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Guest Comment: The only way to succeed in finance is by playing nasty office politics – here’s what I’ve seen and learnt

If there is ever a poignant piece of advice that university lecturers and textbooks failed to warn me about upon graduating and entering the workforce, it is the fundamentals of office politics. Not long after finding my feet in my new professional environment, I learnt pretty quickly that sometimes it’s the brownnosing and “who you know, not what you know” ticket that guarantees movement up the corporate ladder.

I have sat back and watched in amusement as co-workers, managers, directors and the like strategise to get themselves promotions and bigger bonuses. They masterfully do whatever it takes to get their own way and they make the game of office politics look like an art form.

My disappearing manager

I once had a manager who disappeared from his desk at 12pm sharp every Friday and would stumble back to the office every few hours smelling of cigarettes and alcohol. He used these bar-hopping benders as quality bonding time with his higher-ups. As everyone would agree, there is a definite correlation between this fraternisation and my manager always getting what he wanted.

Another co-worker started off as a lowly analyst in the bank. She was poor in experience but had a killer personality, was super talented at banking and invited us to the wildest parties. She knew exactly how to win over everyone in the office. Two years into her job, she set a precedent by skipping one management level and was catapulted up to become associate director.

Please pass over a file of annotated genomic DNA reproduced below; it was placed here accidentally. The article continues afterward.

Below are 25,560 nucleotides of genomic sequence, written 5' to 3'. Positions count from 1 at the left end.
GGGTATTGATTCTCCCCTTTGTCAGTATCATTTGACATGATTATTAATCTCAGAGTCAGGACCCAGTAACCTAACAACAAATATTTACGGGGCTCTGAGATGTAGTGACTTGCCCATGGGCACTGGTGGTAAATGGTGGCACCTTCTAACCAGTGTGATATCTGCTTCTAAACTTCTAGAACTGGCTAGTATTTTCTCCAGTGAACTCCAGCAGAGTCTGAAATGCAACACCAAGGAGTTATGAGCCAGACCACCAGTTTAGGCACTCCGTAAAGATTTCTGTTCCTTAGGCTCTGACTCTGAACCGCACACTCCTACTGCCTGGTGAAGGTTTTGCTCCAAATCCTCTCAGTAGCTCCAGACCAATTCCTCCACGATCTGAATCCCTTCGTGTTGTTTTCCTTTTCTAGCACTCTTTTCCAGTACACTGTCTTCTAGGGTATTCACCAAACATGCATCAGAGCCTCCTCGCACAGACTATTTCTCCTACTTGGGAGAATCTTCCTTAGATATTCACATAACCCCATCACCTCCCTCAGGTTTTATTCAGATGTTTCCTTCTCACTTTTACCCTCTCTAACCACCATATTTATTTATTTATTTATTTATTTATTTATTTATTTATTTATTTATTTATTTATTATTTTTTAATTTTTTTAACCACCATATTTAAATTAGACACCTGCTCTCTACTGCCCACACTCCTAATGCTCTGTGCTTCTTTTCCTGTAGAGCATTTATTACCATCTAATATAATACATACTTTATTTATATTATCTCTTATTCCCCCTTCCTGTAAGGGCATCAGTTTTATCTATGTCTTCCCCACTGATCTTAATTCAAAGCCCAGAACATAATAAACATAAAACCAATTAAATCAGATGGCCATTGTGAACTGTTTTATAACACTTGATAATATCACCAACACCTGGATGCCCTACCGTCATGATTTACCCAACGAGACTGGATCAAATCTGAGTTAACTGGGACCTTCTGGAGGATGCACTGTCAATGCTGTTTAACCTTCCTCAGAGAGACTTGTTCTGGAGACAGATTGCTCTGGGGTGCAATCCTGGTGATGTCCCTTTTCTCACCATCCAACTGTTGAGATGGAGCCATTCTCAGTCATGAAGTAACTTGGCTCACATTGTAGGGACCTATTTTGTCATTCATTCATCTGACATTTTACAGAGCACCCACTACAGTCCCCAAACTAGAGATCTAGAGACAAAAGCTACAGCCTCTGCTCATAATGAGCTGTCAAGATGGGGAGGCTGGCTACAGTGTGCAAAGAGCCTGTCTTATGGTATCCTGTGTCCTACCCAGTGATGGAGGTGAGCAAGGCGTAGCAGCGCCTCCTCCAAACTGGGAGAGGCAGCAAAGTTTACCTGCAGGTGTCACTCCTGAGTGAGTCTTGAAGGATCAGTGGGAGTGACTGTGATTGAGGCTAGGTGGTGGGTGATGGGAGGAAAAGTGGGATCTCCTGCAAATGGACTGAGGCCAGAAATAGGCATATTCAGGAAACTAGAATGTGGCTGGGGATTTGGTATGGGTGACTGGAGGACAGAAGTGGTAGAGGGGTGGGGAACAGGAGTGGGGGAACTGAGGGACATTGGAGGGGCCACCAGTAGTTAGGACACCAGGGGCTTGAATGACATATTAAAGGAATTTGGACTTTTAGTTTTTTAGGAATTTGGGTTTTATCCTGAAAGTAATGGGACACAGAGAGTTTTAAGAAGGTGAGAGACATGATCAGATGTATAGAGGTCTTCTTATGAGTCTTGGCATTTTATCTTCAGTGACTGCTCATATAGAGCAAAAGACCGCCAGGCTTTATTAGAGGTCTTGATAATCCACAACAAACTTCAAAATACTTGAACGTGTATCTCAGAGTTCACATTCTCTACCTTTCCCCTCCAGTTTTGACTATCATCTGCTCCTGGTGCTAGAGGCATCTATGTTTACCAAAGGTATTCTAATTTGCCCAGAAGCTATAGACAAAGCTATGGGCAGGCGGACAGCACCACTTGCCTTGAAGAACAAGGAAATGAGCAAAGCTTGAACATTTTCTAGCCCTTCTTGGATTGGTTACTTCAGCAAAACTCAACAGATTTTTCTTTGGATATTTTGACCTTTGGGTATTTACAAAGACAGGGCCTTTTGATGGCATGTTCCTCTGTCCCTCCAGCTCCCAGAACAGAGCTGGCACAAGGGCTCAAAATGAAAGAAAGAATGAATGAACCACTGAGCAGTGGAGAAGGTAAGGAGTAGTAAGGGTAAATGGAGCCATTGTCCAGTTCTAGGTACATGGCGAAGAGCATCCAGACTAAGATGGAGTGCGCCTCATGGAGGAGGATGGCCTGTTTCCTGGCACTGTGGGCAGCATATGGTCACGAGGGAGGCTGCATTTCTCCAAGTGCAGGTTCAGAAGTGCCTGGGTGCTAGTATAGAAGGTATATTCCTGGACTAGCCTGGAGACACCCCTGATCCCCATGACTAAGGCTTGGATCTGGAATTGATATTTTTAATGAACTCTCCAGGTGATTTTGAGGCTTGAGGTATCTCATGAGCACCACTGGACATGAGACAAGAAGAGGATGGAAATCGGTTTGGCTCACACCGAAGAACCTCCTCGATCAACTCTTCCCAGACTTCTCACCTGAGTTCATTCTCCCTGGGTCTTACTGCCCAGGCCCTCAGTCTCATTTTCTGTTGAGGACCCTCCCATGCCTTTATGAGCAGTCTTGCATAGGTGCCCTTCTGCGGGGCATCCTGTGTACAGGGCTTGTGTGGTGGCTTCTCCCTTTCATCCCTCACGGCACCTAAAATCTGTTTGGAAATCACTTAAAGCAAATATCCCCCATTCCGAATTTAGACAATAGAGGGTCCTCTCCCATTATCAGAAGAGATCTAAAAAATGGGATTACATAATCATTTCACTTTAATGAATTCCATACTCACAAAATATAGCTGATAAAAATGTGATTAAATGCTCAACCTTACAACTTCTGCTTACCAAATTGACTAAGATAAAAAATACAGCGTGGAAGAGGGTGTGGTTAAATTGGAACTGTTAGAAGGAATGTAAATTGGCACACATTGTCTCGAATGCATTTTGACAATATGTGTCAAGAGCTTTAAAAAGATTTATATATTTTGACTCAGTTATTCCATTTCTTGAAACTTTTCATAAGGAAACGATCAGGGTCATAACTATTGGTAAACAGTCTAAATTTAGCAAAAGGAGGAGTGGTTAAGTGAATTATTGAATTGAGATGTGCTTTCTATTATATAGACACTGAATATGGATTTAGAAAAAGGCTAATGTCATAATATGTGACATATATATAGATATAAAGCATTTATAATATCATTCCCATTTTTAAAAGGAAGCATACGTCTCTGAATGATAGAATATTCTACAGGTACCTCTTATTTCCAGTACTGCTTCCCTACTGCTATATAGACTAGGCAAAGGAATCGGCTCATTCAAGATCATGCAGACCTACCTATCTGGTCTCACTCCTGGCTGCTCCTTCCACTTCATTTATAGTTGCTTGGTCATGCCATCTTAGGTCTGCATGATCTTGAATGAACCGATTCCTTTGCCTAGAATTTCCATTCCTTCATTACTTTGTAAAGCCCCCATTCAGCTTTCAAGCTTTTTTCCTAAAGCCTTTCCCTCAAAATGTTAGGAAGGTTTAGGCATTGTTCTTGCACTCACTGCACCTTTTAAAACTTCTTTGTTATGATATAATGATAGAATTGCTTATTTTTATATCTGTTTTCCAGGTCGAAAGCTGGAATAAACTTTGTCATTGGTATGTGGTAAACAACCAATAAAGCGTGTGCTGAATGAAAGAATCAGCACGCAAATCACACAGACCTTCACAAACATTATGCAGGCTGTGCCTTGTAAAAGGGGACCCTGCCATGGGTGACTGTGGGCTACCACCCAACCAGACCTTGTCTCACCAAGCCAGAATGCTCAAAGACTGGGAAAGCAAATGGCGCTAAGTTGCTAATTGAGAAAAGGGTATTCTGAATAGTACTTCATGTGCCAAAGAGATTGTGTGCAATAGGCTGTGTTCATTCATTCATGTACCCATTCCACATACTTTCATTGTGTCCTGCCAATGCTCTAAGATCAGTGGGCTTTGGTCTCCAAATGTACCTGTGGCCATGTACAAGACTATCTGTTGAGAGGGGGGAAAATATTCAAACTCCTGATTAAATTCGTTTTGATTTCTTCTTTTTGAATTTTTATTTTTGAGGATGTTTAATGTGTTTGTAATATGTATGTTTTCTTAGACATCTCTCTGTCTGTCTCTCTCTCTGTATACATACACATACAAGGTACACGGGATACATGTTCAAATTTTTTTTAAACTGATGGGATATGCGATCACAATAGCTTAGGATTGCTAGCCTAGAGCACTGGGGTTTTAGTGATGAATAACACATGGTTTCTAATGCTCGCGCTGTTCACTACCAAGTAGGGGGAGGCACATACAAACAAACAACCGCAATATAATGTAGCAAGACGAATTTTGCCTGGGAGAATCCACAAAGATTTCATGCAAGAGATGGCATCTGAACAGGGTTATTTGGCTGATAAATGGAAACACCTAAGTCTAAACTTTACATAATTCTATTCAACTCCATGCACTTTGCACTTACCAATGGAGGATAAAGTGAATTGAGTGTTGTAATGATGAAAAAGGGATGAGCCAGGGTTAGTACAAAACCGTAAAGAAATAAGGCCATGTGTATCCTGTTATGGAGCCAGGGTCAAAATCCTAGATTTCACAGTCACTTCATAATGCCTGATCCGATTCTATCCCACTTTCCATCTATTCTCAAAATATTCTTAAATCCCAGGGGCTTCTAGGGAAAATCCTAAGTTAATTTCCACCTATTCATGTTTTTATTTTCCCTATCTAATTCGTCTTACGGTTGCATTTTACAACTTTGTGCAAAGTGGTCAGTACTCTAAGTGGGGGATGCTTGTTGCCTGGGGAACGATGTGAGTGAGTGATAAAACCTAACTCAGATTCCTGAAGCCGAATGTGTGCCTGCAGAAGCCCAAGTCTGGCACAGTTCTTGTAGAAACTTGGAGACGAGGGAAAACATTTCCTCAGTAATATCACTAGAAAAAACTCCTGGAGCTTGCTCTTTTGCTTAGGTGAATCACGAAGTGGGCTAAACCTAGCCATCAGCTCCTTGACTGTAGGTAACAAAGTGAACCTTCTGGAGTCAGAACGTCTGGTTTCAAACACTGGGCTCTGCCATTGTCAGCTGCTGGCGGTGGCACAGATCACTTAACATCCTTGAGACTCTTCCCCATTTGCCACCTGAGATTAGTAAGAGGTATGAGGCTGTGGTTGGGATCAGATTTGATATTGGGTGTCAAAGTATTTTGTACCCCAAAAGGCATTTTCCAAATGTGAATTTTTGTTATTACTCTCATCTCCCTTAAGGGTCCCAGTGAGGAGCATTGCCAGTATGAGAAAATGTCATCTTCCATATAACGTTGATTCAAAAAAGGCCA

Gang rivalries

Perhaps the most memorable display of politics I’ve witnessed was when my recent manager was looked over for the CFO position she had patiently waited ten years for. The job was taken by an outsider after she returned from holiday.

In response to what felt like a scathing slap in the face, she made her new boss’ life miserable by withholding information, refusing to work in unison, wearing the passive-aggressive front on a daily basis, and ultimately garnered the sympathy and backing of the staff. Refusing to be bullied, the new CFO mobilised new recruits and slowly started to take power. It was a sad case of office gang rivalry – more nonsensical and dramatic than West Side Story.

My takeaway

My observations and experience have been isolated to the highly competitive and cut-throat world of finance, where capitalism is the name of the game. Financial services can unfortunately have the ability to seduce employees to do whatever it takes to get more money, more power and more recognition. The advice given to me by a colleague on this unavoidable dilemma is: “Do your work and stay out of it”.

But if you have been overlooked for a promotion you were deservingly next in line for (and then you took the moral high ground and didn’t cave into playing politics), better luck next time.

Don’t hate the player, hate the game.

Comments (5)

Comments
  1. Yes, taking off and drinking with your bosses on Fridays always work. At my British IB, a young lady slept with her bosses’ friend ( who also worked in the bank), and got whatever she wanted – promotion, transfer to a cushy position …. All by drinking and spreading her legs. :)

  2. Sounds like you just started working :)

  3. so true. love this column

    i was too kind and got bullied… and women plays these best :)

  4. “Another co-worker started off as a lowly analyst in the bank. She was poor in experience but had a killer personality, was super talented at banking and invited us to the wildest parties. She knew exactly how to win over everyone in the office. Two years into her job, she set a precedent by skipping one management level and was catapulted up to become associate director.”

    If she was “super-talented” at banking and had a “killer personality”, why shouldn’t she be promoted? That’s what I-banking is all about– esp in sales!

  5. always had a problem with people stealing credit for my work and getting raises / bonuses instead of me. there ae a lot fo people in investment industry who really dont know anything they just know people.

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